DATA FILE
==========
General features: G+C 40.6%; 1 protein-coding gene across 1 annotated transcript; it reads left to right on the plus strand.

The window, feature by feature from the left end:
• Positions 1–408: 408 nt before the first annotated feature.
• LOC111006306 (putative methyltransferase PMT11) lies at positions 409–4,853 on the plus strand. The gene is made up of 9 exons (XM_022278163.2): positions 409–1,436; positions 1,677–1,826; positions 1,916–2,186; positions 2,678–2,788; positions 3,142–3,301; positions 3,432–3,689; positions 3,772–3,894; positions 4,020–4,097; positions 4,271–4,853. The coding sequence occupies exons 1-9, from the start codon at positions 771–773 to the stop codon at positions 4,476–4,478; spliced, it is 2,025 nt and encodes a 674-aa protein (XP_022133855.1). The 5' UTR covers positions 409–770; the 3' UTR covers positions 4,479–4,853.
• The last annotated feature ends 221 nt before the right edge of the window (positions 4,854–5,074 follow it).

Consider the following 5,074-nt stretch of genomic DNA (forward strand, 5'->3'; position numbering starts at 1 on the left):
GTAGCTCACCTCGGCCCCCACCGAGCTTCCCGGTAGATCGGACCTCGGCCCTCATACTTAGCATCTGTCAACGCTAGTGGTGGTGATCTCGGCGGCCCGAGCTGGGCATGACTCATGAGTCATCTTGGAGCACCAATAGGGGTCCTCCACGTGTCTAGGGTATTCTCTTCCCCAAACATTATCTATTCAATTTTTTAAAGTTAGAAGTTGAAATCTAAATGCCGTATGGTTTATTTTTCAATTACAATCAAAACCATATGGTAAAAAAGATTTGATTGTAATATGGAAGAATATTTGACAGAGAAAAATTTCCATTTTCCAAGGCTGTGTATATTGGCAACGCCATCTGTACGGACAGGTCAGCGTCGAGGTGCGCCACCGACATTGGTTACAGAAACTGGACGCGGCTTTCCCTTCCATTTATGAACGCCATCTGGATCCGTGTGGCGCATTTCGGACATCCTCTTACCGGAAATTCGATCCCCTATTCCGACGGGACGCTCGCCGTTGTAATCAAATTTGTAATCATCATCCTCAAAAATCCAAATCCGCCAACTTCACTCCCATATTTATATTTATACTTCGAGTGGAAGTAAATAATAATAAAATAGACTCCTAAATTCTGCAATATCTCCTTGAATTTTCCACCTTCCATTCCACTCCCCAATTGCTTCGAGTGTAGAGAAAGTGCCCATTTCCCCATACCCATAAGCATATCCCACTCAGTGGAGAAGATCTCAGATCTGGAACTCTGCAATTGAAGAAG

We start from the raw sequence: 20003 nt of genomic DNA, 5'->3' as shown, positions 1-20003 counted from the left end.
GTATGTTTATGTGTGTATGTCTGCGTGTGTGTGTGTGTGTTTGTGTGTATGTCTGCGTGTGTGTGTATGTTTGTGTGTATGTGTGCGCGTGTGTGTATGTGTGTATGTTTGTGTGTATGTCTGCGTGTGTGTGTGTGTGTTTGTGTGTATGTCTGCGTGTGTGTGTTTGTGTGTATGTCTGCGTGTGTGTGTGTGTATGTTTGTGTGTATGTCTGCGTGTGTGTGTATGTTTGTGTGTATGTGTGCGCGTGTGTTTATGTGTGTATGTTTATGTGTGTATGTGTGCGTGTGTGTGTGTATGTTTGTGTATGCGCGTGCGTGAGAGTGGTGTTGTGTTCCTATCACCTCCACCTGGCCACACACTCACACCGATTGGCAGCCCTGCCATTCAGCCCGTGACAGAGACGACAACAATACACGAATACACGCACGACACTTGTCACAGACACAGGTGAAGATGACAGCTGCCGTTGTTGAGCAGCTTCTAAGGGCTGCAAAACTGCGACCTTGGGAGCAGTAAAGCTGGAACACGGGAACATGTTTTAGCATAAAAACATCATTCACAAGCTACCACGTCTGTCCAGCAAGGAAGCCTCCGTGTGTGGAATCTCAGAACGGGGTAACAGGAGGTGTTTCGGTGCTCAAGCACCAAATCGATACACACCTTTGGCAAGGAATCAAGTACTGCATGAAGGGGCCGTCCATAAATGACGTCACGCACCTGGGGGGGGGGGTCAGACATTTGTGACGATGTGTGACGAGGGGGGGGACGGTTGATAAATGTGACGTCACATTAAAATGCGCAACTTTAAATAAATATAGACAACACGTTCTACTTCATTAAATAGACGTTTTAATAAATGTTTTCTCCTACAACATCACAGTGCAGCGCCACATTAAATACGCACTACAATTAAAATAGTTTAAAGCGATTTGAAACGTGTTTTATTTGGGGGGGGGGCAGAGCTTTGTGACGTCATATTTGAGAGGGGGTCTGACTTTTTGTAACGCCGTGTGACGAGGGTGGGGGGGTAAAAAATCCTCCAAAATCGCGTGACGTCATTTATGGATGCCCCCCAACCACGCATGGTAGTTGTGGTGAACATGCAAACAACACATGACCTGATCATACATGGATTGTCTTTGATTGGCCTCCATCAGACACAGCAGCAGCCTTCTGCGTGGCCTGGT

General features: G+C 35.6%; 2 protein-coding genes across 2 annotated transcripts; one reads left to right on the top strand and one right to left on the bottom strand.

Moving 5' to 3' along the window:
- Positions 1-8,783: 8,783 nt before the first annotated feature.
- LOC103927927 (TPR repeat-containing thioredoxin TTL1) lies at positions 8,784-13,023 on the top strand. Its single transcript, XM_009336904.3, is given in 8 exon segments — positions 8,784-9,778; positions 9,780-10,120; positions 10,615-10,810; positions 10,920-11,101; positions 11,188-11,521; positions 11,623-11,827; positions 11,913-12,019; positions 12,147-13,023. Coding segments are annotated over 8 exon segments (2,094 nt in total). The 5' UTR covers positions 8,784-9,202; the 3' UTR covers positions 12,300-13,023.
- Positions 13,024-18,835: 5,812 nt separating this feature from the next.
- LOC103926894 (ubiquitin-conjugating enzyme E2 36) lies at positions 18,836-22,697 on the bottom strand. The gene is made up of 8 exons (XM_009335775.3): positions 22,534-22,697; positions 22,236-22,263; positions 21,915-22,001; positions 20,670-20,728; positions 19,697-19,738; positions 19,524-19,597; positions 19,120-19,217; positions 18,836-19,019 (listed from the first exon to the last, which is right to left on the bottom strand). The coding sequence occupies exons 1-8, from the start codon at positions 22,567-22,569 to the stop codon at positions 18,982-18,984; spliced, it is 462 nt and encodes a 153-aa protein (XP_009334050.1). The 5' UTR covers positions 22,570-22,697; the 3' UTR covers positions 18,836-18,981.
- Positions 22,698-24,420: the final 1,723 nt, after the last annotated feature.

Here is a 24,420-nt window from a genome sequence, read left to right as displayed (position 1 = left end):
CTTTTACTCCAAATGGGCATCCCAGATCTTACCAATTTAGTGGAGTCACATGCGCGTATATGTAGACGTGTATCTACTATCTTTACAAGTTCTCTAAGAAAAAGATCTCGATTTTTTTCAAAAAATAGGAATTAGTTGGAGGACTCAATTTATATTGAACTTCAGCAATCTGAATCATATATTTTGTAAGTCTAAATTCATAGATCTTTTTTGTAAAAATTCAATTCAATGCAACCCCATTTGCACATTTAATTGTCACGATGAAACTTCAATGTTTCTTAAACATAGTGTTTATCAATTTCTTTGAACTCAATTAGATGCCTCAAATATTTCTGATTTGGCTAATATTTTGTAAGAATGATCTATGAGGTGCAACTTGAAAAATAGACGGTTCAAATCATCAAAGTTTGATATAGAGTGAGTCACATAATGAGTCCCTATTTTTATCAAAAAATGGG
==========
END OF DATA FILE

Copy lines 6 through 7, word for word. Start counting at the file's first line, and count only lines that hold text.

Consider the following 5,074-nt stretch of genomic DNA (forward strand, 5'->3'; position numbering starts at 1 on the left):
GTAGCTCACCTCGGCCCCCACCGAGCTTCCCGGTAGATCGGACCTCGGCCCTCATACTTAGCATCTGTCAACGCTAGTGGTGGTGATCTCGGCGGCCCGAGCTGGGCATGACTCATGAGTCATCTTGGAGCACCAATAGGGGTCCTCCACGTGTCTAGGGTATTCTCTTCCCCAAACATTATCTATTCAATTTTTTAAAGTTAGAAGTTGAAATCTAAATGCCGTATGGTTTATTTTTCAATTACAATCAAAACCATATGGTAAAAAAGATTTGATTGTAATATGGAAGAATATTTGACAGAGAAAAATTTCCATTTTCCAAGGCTGTGTATATTGGCAACGCCATCTGTACGGACAGGTCAGCGTCGAGGTGCGCCACCGACATTGGTTACAGAAACTGGACGCGGCTTTCCCTTCCATTTATGAACGCCATCTGGATCCGTGTGGCGCATTTCGGACATCCTCTTACCGGAAATTCGATCCCCTATTCCGACGGGACGCTCGCCGTTGTAATCAAATTTGTAATCATCATCCTCAAAAATCCAAATCCGCCAACTTCACTCCCATATTTATATTTATACTTCGAGTGGAAGTAAATAATAATAAAATAGACTCCTAAATTCTGCAATATCTCCTTGAATTTTCCACCTTCCATTCCACTCCCCAATTGCTTCGAGTGTAGAGAAAGTGCCCATTTCCCCATACCCATAAGCATATCCCACTCAGTGGAGAAGATCTCAGATCTGGAACTCTGCAATTGAAGAAG